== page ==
I don’t know why, but I feel that with each passing day, my bond with you and our memories is getting stronger and stronger. It is often said that once a person is gone, he is reincarnated in a world of memories and stories. Reflecting on your life and the way you lived gives me guidance and shines light when the pain of the path starts tormenting.
I am guilty of never thanking you for your undying love and care. While growing up, thank you and please were not part of my vocabulary. As a family ritual, I parroted thanks to Waheguru (God) without assigning any special emotion to the gesture.
I used to look forward to Sunday visits to Kanhaiya Lal Butcher’s shop with you to buy goat meat. I still see an 8 year-old kid walking while holding your hand, your freshly washed loose hair is flowing with a day old turban sitting on it unceremoniously. The butcher’s shop was in an area known as Gumti Number 5. This area was a new home to refugees from west Punjab (now Pakistan), and I would marvel at the sparkle in your eyes upon meeting an acquaintance. After buying meat, I remember sometimes going to Pahalwan’s shop to buy poori chole (fried flat bread and chick peas).
Every Sunday afternoon without exception, you would read jokes from the Urdu newspaper Daily Milap to me and my younger sister while we all sat on the bed. I remember your laugh when in all her innocence she would tell you that you have 3 navels. These were marks under your naval left by a hernia surgery.
I am now sixty-eight years old and everybody says that I look like you. I do not know anybody with a bigger heart than yours. You were ordained a sacred duty of taking care of every one on your side of the family by some divine order, and you executed your mission flawlessly. I remember that on the day of final prayer for peace of your soul, Gurudwara Kirtan Garh in Kanpur was packed with people of all religious persuasions with stories of how you had come to their rescue during financial needs. In a ritualistic sense, you were not religious, but each act of yours was pious. You know your story, but it is important for me to tell you that at every step, your story is walking with and me. I remember your visits to me when I was studying in college studying sat Banaras Hindu University. You used to come to Hindalco Aluminum factory to supply timber, and would travel extra 80 miles to see me for half an hour. The money given by you at those occasions would turn my rhyming life into symphony.
I still hear in the scenery of past, the stories of your business acumen and fighting spirit. Somehow, in social circles, you always felt awkward. I often saw you coming from a party earlier than everyone else and eat simple Dal, Roti, and a fried egg accompanied by Patiala Peg of XXX Rum from Sikkim.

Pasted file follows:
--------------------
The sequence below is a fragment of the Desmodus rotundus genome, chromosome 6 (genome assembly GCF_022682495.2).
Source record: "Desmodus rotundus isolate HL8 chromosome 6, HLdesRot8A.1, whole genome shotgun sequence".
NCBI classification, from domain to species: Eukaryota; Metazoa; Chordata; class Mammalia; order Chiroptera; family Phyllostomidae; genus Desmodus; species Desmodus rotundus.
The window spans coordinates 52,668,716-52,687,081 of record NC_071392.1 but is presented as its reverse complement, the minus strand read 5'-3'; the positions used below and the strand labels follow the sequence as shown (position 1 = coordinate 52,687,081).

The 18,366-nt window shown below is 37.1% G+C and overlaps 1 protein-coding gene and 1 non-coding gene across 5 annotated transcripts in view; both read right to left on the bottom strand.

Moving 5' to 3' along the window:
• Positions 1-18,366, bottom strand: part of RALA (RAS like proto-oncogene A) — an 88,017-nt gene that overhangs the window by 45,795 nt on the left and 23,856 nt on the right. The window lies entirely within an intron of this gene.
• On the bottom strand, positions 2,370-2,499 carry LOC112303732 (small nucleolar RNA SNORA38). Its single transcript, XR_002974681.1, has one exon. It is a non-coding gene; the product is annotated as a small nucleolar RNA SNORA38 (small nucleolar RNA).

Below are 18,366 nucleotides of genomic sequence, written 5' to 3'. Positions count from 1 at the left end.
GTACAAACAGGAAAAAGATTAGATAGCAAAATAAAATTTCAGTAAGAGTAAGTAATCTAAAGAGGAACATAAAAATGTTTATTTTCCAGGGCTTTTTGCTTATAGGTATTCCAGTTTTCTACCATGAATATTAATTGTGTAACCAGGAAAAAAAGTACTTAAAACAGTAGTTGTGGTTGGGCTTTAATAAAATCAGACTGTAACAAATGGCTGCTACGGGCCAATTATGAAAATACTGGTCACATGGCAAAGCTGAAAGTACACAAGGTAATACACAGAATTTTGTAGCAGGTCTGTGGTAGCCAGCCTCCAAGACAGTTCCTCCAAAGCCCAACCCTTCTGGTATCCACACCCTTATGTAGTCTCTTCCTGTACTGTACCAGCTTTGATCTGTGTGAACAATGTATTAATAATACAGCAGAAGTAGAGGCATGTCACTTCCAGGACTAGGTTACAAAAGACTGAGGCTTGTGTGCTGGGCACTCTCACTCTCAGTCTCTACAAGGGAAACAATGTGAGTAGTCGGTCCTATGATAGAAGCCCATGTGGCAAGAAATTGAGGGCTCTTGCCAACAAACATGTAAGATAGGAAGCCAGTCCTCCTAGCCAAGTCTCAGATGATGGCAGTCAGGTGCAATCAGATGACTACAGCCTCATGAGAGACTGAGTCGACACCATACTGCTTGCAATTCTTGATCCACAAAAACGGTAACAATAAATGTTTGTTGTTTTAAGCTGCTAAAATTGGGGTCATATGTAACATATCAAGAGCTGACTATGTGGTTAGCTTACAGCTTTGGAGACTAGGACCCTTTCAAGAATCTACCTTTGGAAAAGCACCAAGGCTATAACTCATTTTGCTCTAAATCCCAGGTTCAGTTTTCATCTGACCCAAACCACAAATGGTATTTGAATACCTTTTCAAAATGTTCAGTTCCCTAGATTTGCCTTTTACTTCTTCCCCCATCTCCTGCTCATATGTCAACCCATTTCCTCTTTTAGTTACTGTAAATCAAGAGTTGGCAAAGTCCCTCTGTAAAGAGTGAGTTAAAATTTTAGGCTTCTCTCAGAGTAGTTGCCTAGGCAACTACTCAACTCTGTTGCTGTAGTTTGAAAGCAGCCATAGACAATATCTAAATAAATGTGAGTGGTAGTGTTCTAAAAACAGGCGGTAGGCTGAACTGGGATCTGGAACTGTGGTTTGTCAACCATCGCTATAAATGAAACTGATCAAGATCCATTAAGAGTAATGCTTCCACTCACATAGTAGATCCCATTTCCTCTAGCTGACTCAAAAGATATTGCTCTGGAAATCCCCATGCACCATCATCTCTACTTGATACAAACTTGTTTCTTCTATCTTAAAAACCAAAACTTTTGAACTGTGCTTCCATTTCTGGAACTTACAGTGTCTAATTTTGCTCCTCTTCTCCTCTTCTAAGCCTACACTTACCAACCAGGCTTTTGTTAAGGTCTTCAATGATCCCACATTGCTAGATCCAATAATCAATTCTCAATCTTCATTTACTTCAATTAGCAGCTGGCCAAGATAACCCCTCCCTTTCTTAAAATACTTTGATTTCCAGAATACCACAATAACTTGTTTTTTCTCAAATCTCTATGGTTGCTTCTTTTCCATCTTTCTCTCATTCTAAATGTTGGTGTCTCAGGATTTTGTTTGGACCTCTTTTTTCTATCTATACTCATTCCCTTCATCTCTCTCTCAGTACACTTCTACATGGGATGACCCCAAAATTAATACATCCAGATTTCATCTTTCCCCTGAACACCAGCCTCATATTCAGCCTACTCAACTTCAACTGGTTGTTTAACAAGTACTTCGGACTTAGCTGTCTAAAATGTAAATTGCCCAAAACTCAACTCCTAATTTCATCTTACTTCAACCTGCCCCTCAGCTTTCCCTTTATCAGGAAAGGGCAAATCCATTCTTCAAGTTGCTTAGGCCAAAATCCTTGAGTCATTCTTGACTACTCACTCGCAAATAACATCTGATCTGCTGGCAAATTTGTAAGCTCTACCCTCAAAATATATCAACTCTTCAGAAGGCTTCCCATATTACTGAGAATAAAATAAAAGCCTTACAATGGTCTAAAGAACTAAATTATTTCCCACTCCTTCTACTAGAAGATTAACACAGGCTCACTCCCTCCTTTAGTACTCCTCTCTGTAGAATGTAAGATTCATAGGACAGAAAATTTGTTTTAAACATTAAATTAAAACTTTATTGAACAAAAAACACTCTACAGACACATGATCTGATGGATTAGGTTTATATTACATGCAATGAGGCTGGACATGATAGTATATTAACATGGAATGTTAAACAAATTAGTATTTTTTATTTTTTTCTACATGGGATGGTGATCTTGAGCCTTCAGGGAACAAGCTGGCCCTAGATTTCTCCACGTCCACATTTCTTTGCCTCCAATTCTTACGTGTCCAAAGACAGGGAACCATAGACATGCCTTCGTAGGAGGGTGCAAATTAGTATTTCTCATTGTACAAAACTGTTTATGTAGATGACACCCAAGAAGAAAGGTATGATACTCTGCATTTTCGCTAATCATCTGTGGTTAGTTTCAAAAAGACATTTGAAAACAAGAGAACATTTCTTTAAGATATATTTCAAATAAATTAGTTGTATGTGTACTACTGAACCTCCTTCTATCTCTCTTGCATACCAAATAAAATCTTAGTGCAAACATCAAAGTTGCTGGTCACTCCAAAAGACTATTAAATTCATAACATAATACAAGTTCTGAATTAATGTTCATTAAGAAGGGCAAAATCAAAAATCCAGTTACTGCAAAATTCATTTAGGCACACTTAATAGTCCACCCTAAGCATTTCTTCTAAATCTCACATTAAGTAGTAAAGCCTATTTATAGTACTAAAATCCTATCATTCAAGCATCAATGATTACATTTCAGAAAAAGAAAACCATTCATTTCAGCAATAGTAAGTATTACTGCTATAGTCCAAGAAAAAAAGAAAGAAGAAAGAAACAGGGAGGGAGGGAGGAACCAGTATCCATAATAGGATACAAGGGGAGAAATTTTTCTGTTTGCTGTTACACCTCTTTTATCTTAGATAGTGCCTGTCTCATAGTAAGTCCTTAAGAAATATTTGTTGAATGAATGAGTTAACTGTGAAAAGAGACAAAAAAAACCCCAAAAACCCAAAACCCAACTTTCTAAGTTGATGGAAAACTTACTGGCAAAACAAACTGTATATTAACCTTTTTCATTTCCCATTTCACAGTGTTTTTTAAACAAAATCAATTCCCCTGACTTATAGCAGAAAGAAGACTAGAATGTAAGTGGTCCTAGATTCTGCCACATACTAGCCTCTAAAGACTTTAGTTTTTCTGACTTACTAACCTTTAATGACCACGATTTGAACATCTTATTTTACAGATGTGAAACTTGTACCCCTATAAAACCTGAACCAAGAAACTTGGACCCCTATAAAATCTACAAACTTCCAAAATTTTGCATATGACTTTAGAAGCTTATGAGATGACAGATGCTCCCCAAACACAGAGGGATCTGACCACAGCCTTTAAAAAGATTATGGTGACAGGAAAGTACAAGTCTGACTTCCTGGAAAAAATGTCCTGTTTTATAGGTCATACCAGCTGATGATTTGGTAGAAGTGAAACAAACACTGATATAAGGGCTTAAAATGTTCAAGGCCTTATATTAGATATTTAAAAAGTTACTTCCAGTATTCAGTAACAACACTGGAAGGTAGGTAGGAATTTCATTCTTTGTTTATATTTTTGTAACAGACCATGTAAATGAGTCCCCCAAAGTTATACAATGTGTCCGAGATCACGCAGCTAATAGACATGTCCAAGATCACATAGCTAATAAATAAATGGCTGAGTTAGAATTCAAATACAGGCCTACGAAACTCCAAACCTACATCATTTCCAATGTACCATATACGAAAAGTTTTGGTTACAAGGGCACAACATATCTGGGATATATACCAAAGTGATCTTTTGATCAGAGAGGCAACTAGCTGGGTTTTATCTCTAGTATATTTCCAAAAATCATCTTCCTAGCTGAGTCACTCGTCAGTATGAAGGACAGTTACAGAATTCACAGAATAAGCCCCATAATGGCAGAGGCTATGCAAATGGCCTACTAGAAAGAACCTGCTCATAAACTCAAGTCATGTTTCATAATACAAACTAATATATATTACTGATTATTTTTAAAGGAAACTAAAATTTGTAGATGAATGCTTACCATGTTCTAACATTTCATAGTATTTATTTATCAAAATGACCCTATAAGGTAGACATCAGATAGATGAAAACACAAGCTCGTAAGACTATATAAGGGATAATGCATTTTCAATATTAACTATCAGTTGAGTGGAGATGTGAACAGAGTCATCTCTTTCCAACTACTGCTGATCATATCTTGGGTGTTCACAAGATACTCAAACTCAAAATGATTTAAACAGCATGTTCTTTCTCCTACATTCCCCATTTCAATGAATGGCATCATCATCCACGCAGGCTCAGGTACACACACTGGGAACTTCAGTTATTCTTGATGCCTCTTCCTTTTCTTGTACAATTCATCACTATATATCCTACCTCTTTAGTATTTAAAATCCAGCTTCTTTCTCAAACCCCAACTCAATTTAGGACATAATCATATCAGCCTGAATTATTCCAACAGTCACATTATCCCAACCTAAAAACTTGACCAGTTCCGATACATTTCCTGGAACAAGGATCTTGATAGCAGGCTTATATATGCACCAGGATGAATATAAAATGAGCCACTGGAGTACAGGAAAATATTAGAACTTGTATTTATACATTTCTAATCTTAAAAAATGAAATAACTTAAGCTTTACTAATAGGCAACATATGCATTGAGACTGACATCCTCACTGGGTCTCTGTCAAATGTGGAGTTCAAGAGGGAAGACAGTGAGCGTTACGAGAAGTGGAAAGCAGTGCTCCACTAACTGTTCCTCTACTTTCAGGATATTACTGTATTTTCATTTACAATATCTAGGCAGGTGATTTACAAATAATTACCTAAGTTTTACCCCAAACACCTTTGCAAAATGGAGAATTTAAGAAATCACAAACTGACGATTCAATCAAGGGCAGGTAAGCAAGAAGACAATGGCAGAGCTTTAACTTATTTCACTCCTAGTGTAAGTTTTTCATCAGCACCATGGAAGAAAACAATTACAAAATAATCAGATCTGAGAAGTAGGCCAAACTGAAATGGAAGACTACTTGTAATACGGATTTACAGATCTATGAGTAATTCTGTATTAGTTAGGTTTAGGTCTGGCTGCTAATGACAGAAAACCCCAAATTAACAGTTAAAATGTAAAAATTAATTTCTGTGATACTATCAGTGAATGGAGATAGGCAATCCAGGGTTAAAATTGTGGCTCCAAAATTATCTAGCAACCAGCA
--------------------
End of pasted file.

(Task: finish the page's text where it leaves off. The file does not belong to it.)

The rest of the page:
Genes flower in inexplicable ways. Like you after getting up in the morning, I always sit on the edge of the bed for a few minutes and when thinking, I, like you, automatically tilt my head and rest it on my hand. My daughter - your grand daughter - is blessed with your pinkish eyes. You are going to laugh at it, your grandson like you loves to walk around in the house only with underwear on. Narinder, your middle son, left us to join you almost two years ago. We hope that he is under your good care and supervision. Between us remaining four siblings, we’ve all carved our own paths and are blessed in different ways.
Regarding me, like you I have gone through a lot of ups and downs. You always rose like phoenix, and the story of your journey is a depthless reservoir of encouragement for me. I was diagnosed with Stage 4 lung cancer in July of 2014. The cancer had migrated to my brain. It is nothing but blessings of elders and Waheguru’s grace that supported by faith I am moving on. You had taught us that falling down is a lesson in how to get up.
After Indira Gandhi’s assassination 31st October 1984, the little empire you had built along with my brothers laid in ruins. All the factories were destroyed by the rioters using phosphorous bombs. In early 1985, after the physical and emotional stress of the riots and its impact, you suffered a heart attack and I had gone to see you. I cannot forget that when I entered your bedroom, you were laying down and the moment you saw me, you held my hand and tears rolled down from your eyes. I knew you were experiencing an intense trauma for the second time in your life. After the partition, where you resided in West Punjab became Pakistan, and you and your family lost everything. You had come to Kanpur pennyless. Now, I saw this new trauma had penetrated a deep forest of resilience. Now in your studied silence, there was a form of heartache. The mere visualization of that scene fills my heart and the banks of eyes get submerged with tears.
On this Fathers day, I want to lift the lid on my silence and say I Love You, and a child in some corner of my heart misses you. I feel your presence, Darji.